Similar to the hot brake smell, if you suddenly smell burning plastic, there is a real concern. Sometimes, if the smell is gradual or minimal, it can be difficult to pinpoint. But a sudden onset is concerning. This could indicate melting wiring, which is a serious issue. Likewise, if there is a piece of plastic getting hot enough to melt, it could turn into a fire, which is a concern for your safety, the safety of your passengers, and the safety of your vehicle.
Finally, the rotten egg smell is due to a failing catalytic converter. The exhaust gasses get treated in the catalytic converter into CO2 and H2O, which are virtually odorless. However, the untreated exhaust stream has sulfuric gasses and hydrocarbons that smell bad. A catalytic converter could plausibly get damaged while off-roading, but most likely it would have failed due to other reasons.
How To Fix The Burning Smells After Off-Roading
If you are doing any off-roading, you should be able to perform repairs as needed. Things like changing wheels, swapping drivelines, and so on. This takes a good amount of preparation and knowledge. It also requires bringing enough tools and supplies to get the job done.
As far as each of the situations mentioned above, each case is going to be different and each repair will be fitted to what needs to be done. In the most severe cases, the vehicle will need to be hauled out to a qualified repair shop for proper diagnosing and repairing. Sometimes the repair is too big to be done out in the wilderness.
However, a certain amount of diagnosing skill can go a long way. First, knowing what the smells are can narrow down the search. Likewise, a visual inspection of the vehicle will often reveal the problem. For the trickier cases, it takes a bit of trial and error to pinpoint the issue. Once a repair is made, verify it will keep before proceeding. Otherwise, the issue will perpetuate and possibly lead to other issues.
What To Do To Prevent These Problems
There is no way to prevent all accidents. However, there are a few precautions to take that can mitigate a lot of those accidents. The first is to do a pre-trip inspection on your rig before embarking. Doing a walk around and looking under the hood for any issues can go a long way. Also, checking all fluids, including engine oil, coolant, gear oil, etc., can make the difference between a good day and a bad day. A pre trip inspection also includes noting any driveability issues, such as alignment, check engine codes, strange noises, etc.
Aside from knowing the vehicle, there are a couple of modifications that can help protect the vehicle. The two most common ones are skid plates and bumpers. Skid plates (link to Amazon) are made out of steady steel designed to protect the undercarriage. Likewise, upgrading the bumper can protect the vehicle in addition to serving as a winch mounting point(If you visit the hyperlink, make sure to search for skid plates specifically tailored to your type of car.)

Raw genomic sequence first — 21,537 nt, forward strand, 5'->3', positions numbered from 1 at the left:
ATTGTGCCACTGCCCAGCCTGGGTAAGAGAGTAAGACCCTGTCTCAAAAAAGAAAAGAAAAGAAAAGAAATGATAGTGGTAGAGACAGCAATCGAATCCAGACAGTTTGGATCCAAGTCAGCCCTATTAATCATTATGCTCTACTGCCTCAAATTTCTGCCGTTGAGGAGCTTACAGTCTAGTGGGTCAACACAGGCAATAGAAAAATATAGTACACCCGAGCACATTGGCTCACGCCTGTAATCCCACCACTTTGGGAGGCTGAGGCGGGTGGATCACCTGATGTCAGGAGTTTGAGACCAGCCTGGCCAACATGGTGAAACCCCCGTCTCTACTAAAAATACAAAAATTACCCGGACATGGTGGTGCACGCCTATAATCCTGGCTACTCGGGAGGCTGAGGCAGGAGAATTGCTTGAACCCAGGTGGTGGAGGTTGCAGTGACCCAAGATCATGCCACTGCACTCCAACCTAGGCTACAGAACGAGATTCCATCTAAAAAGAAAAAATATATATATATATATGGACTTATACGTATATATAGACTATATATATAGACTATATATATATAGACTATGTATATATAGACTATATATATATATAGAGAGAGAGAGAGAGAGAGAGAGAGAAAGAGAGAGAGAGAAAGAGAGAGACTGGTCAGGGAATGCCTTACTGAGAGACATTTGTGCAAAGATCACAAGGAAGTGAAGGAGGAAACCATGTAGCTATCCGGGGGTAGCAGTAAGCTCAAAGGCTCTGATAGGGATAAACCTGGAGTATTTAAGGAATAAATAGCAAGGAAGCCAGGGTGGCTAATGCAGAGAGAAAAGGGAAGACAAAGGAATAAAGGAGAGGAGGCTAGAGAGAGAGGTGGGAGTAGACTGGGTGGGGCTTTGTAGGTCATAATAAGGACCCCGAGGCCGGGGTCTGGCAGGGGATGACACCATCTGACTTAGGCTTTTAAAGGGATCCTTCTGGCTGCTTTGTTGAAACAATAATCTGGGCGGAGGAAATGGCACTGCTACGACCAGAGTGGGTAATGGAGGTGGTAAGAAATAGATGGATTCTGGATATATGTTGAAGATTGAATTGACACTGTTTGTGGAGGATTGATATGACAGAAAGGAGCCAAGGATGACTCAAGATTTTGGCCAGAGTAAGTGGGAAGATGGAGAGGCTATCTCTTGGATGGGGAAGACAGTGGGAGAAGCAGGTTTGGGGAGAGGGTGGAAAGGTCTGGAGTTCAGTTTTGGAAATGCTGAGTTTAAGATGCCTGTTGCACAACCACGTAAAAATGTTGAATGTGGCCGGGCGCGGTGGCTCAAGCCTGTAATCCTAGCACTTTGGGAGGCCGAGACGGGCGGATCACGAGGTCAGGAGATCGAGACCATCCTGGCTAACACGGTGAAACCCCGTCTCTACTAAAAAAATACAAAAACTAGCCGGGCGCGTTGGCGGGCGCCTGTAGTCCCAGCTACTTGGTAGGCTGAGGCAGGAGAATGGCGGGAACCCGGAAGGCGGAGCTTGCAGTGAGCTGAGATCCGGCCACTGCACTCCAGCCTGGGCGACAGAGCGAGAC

Finally, another strategy to prevent accidents is to use caution and to not drive beyond your skill and ability. While it can be fun and exciting to attack the unknown, making poor decisions can lead to a rough day. Skill and experience go hand in hand, so traveling with an experienced group will help the trip be a success.
Should You Stop If You Smell Something Burning While Off-Roading?
Knowing whether to stop or not can be a tough call. For one, it signals the end of what would otherwise be a fun day. On the other hand, if something breaks down, it’s not going to get better by pushing your vehicle to its limits. Use good judgment when something goes down and err on the side of caution. There isn’t a “one size fits all” answer, but it is important to be logical while off-roading.
Vehicles can make a lot of different smells, some of them are more serious than others. It also isn’t always obvious, so take some time to know your vehicle and look for any potential issues. Fitting skid plates or upgraded bumpers can help protect important components from damage. Be prepared for when something does break down and practice good judgment about whether or not to stop before things get worse.
Does off-roading damage your car? Off-roading will damage your vehicle as it will exert more force and torsion on every system, wearing out parts a lot faster than normal use. The most common damage done to vehicles when offroading is scratched paint, dented rocker panels, damaged lower control arms, and scratched oil pans. Larger damages can include a broken driveline or transmission. Click here to see the full article.
Why might a car shake after off-roading? Some common reasons a car shakes after off-roading may include the wheels getting out of balance, the driveshaft being bent and/or the U joints coming apart, and the wheels getting out of alignment from the rough terrain. Some less common culprits may include problems with the engine, transmission, transfer case, or differentials. To view the full article, click here.